Leading food policy experts are warning the UK government, the food industry and the public that the political uncertainties surrounding Brexit could threaten the safety and integrity of food being sold and consumed in the UK and exported abroad. Anna Tobin reports
One of a series of Food Brexit Briefing Papers, Feeding Britain: Food security after Brexit, published July 23, 2018, considers how food, food safety and food regulations are being addressed by the government in the Brexit discussions. Authored by Professor Tim Lang of City University; Professor Erik Millstone of Sussex University; Tony Lewis, head of policy at the Chartered Institute of Environmental Health; and, Professor Terry Marsden of Cardiff University, the report claims that Brexit could pose significant risks to the flow of food into and out of the UK and that the government is making contingency plans to suspend food regulations in the event of a no-deal Brexit.
‘One could argue that this is sensible emergency planning,’ says Professor Lang, ‘but it is also risky. Consumers would rightly wonder who was guaranteeing the safety and quality of the imported food they were buying. Criminals would be alerted to opportunities for food fraud. And the move would send negative signals to the EU, at a delicate time in Brexit negotiations. It could make the UK’s third country status more problematic for exports.’
The White Paper Omits Retail And Food Service
The report also highlights that while the July Chequers Statement on Brexit and follow up White Paper recognises the importance of agri-food to Brexit, proposing close alignment with the EU for farming and manufacturing, it does not cover retail or food service. It states, ‘This injects a fault-line into the UK food system between production and service sectors, yet food service is by far the largest source of employment in the entire UK food chain and delivers more gross value added (29%) than the other sectors (agriculture 7%, wholesaling 11%, manufacturing 26%, retailing 27%).’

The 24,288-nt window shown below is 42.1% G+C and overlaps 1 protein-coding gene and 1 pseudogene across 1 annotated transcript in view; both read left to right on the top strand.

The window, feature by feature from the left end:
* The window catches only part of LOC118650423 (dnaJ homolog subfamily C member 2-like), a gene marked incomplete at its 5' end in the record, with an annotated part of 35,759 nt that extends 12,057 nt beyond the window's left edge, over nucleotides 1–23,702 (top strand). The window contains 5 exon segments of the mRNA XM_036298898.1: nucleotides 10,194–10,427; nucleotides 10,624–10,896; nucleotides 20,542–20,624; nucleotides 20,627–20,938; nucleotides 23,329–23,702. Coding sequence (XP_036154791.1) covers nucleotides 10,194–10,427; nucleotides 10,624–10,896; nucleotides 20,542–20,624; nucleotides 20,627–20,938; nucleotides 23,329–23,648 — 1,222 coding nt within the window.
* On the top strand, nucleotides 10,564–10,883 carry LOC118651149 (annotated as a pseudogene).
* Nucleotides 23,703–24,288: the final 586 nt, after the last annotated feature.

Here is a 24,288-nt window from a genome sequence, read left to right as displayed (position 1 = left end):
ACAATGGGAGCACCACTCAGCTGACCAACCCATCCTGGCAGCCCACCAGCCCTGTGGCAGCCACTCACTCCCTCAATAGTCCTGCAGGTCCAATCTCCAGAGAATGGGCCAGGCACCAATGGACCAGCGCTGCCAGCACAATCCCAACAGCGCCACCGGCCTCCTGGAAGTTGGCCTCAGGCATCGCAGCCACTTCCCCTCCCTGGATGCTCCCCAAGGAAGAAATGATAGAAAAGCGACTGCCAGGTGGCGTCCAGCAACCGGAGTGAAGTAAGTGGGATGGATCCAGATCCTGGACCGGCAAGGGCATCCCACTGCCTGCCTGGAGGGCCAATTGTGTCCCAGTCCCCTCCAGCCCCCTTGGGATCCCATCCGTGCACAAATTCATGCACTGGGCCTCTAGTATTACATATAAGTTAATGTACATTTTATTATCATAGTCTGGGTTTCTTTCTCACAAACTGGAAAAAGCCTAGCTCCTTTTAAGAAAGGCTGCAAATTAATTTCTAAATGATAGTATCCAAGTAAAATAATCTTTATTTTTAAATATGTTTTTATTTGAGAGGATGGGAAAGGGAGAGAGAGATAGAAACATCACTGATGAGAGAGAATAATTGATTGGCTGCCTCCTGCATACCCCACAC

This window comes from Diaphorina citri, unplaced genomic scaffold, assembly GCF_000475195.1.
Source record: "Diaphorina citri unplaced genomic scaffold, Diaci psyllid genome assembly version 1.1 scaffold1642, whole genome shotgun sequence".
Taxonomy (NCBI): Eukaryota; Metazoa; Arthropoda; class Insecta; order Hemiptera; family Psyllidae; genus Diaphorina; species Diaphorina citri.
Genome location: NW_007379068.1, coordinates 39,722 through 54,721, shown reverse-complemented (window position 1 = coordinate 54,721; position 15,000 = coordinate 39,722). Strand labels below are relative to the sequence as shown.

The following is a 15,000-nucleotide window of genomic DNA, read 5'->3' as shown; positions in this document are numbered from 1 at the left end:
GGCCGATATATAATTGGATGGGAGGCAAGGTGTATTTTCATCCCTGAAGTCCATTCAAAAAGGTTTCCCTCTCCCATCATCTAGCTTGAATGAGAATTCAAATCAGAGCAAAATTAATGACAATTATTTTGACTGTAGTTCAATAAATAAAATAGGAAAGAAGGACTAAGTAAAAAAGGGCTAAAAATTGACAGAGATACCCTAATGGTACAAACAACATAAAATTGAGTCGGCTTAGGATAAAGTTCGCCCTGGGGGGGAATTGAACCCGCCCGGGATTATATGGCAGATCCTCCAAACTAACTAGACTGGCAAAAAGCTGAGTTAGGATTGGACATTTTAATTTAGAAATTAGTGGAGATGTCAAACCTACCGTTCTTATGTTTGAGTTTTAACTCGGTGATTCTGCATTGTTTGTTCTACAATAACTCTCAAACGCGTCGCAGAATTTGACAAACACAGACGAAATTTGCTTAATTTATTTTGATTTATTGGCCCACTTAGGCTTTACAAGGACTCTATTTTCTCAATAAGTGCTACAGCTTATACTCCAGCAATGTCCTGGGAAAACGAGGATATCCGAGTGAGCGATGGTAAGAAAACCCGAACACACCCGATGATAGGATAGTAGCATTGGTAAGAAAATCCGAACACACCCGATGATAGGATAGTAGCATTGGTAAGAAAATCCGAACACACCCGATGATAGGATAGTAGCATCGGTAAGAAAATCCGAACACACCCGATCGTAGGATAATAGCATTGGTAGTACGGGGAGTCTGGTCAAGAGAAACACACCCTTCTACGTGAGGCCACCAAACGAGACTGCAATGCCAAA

The report goes on to emphasise that the government is not clear on the question of migrant workers and how essential they are to the current working of the UK food system and it finds that too little attention is being paid to the special needs of Wales, Scotland or Northern Ireland, whose economies are highly food-dependent.
‘There is a strong need for the joint production of a sustainable food framework which involves the devolved regions of the UK and the regions of England, such that it enhances food security and creates the basis for more healthy food consumption in the UK as a whole,’ says Professor Marsden.
UK Food Safety Regulations Should Not Change At This Time
Feeding Britain also claims that the Food Standards Agency should not be pressing ahead with major reform of UK food safety regulations at a time when a stable regime is required as the basis of trade and Brexit negotiations.
‘It is vital, in the context of negotiating and enacting Brexit, that the Food Standards Agency, and the UK government more generally, avoid any decisions, proposals or actions, that could adversely affect food safety standards in the UK or the reputation of the UK’s food supply,’ says Professor Millstone.
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